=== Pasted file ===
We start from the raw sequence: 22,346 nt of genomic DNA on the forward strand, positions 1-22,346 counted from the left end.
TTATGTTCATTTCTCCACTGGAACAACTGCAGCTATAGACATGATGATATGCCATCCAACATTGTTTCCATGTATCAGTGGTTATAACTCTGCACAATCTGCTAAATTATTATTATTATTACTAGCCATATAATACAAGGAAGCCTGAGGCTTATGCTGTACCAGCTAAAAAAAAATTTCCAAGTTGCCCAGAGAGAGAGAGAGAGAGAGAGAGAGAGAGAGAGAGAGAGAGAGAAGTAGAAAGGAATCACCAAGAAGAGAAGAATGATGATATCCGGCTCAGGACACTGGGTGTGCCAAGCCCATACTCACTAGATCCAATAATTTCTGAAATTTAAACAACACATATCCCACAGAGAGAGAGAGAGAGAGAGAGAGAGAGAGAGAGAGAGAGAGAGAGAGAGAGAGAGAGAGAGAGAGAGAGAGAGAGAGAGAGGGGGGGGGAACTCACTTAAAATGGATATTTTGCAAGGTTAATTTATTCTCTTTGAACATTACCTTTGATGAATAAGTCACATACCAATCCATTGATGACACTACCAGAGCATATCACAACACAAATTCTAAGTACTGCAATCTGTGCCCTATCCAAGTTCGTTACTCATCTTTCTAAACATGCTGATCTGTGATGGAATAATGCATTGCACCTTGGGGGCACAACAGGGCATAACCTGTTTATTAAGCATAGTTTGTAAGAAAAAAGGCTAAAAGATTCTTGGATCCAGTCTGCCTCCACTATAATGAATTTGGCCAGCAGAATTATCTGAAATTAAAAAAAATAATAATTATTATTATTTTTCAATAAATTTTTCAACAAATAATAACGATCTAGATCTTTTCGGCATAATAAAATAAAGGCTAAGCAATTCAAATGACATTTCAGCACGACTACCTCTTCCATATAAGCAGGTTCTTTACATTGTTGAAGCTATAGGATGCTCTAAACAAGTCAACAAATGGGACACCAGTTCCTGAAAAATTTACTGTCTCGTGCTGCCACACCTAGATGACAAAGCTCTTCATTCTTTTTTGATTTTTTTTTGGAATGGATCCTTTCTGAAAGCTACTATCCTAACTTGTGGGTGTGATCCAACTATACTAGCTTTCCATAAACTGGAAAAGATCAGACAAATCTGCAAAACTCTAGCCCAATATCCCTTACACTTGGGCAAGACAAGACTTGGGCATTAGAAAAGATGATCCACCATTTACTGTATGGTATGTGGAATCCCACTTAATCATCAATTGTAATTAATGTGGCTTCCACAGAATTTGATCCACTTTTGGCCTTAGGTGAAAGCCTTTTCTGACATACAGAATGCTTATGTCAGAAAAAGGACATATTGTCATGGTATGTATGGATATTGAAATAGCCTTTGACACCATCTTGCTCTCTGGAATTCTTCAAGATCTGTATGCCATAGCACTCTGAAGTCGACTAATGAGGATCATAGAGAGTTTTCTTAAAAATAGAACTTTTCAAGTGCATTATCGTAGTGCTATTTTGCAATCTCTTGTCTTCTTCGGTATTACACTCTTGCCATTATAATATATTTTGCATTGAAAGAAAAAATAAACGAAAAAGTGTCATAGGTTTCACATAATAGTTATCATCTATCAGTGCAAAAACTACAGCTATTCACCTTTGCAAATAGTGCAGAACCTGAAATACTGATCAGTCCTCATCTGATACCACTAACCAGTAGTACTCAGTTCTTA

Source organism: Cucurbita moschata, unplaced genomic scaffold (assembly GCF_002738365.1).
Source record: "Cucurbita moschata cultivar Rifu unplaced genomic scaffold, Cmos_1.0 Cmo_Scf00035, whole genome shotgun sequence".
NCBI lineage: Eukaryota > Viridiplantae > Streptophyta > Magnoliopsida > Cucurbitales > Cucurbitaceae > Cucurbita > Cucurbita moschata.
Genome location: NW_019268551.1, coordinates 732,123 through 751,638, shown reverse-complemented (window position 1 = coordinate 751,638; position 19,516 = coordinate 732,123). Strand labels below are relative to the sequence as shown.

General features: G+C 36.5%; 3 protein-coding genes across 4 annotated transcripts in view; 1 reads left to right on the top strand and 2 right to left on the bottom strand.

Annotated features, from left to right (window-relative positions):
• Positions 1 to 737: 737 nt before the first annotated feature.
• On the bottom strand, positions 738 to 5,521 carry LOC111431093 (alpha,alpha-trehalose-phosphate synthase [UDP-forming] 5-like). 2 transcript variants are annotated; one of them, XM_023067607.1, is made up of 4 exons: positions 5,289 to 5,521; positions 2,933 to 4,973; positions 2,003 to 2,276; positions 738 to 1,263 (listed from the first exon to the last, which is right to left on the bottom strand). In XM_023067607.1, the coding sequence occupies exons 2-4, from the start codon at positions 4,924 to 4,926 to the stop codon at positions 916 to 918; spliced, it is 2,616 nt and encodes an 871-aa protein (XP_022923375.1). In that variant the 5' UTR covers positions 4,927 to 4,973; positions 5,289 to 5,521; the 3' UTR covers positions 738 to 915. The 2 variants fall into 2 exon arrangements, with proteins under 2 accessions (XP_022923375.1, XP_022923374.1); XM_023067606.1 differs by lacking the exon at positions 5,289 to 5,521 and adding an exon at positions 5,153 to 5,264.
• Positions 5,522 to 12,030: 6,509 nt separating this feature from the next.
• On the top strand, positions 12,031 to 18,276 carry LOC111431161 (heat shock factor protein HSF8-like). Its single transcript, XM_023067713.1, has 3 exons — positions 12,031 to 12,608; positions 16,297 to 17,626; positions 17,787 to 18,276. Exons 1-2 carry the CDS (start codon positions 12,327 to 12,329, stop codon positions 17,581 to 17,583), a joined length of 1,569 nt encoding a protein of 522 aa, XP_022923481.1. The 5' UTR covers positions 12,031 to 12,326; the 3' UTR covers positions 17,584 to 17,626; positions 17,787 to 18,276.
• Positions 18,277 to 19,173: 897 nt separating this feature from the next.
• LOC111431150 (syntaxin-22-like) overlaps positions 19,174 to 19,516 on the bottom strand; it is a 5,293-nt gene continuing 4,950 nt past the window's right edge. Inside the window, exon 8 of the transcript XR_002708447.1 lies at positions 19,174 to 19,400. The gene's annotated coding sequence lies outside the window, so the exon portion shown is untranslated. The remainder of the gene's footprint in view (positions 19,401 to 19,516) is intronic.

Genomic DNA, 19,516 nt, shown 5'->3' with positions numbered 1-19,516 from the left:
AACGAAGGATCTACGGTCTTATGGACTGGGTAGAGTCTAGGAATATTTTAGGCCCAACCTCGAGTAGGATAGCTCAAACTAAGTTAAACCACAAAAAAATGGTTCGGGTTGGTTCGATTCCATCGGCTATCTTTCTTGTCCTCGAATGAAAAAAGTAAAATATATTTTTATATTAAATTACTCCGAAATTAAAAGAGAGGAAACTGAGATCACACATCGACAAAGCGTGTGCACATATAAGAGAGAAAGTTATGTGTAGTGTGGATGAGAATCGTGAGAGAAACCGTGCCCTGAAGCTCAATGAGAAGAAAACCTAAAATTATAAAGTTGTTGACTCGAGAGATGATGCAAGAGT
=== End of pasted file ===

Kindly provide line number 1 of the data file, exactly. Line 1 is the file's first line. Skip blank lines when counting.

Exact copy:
We start from the raw sequence: 22,346 nt of genomic DNA on the forward strand, positions 1-22,346 counted from the left end.